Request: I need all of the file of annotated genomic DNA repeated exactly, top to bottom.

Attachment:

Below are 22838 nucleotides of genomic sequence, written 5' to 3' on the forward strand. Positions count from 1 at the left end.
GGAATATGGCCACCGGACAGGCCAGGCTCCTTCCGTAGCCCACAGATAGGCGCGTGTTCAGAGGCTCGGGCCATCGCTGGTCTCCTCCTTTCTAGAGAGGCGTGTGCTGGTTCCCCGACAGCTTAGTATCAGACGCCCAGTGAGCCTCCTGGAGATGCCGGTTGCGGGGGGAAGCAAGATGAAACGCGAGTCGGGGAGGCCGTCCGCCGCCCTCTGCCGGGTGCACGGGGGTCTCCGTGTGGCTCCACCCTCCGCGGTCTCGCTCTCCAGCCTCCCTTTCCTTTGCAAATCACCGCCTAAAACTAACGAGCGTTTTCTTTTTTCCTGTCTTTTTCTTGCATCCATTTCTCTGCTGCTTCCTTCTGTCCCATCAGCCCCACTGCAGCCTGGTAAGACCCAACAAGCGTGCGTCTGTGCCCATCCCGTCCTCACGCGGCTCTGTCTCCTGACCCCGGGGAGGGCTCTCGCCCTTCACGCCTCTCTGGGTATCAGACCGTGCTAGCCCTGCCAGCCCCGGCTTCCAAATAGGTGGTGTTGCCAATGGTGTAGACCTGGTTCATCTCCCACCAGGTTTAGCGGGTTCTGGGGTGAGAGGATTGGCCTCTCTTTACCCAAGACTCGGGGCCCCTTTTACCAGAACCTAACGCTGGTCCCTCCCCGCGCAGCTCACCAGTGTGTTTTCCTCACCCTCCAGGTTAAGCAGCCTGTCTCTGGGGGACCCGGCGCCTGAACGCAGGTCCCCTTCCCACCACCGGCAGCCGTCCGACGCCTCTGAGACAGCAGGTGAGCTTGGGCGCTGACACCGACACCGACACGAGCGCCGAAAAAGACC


Below are 22838 nucleotides of genomic sequence, written 5' to 3' on the forward strand. Positions count from 1 at the left end.
GGAATATGGCCACCGGACAGGCCAGGCTCCTTCCGTAGCCCACAGATAGGCGCGTGTTCAGAGGCTCGGGCCATCGCTGGTCTCCTCCTTTCTAGAGAGGCGTGTGCTGGTTCCCCGACAGCTTAGTATCAGACGCCCAGTGAGCCTCCTGGAGATGCCGGTTGCGGGGGGAAGCAAGATGAAACGCGAGTCGGGGAGGCCGTCCGCCGCCCTCTGCCGGGTGCACGGGGGTCTCCGTGTGGCTCCACCCTCCGCGGTCTCGCTCTCCAGCCTCCCTTTCCTTTGCAAATCACCGCCTAAAACTAACGAGCGTTTTCTTTTTTCCTGTCTTTTTCTTGCATCCATTTCTCTGCTGCTTCCTTCTGTCCCATCAGCCCCACTGCAGCCTGGTAAGACCCAACAAGCGTGCGTCTGTGCCCATCCCGTCCTCACGCGGCTCTGTCTCCTGACCCCGGGGAGGGCTCTCGCCCTTCACGCCTCTCTGGGTATCAGACCGTGCTAGCCCTGCCAGCCCCGGCTTCCAAATAGGTGGTGTTGCCAATGGTGTAGACCTGGTTCATCTCCCACCAGGTTTAGCGGGTTCTGGGGTGAGAGGATTGGCCTCTCTTTACCCAAGACTCGGGGCCCCTTTTACCAGAACCTAACGCTGGTCCCTCCCCGCGCAGCTCACCAGTGTGTTTTCCTCACCCTCCAGGTTAAGCAGCCTGTCTCTGGGGGACCCGGCGCCTGAACGCAGGTCCCCTTCCCACCACCGGCAGCCGTCCGACGCCTCTGAGACAGCAGGTGAGCTTGGGCGCTGACACCGACACCGACACGAGCGCCGAAAAAGACC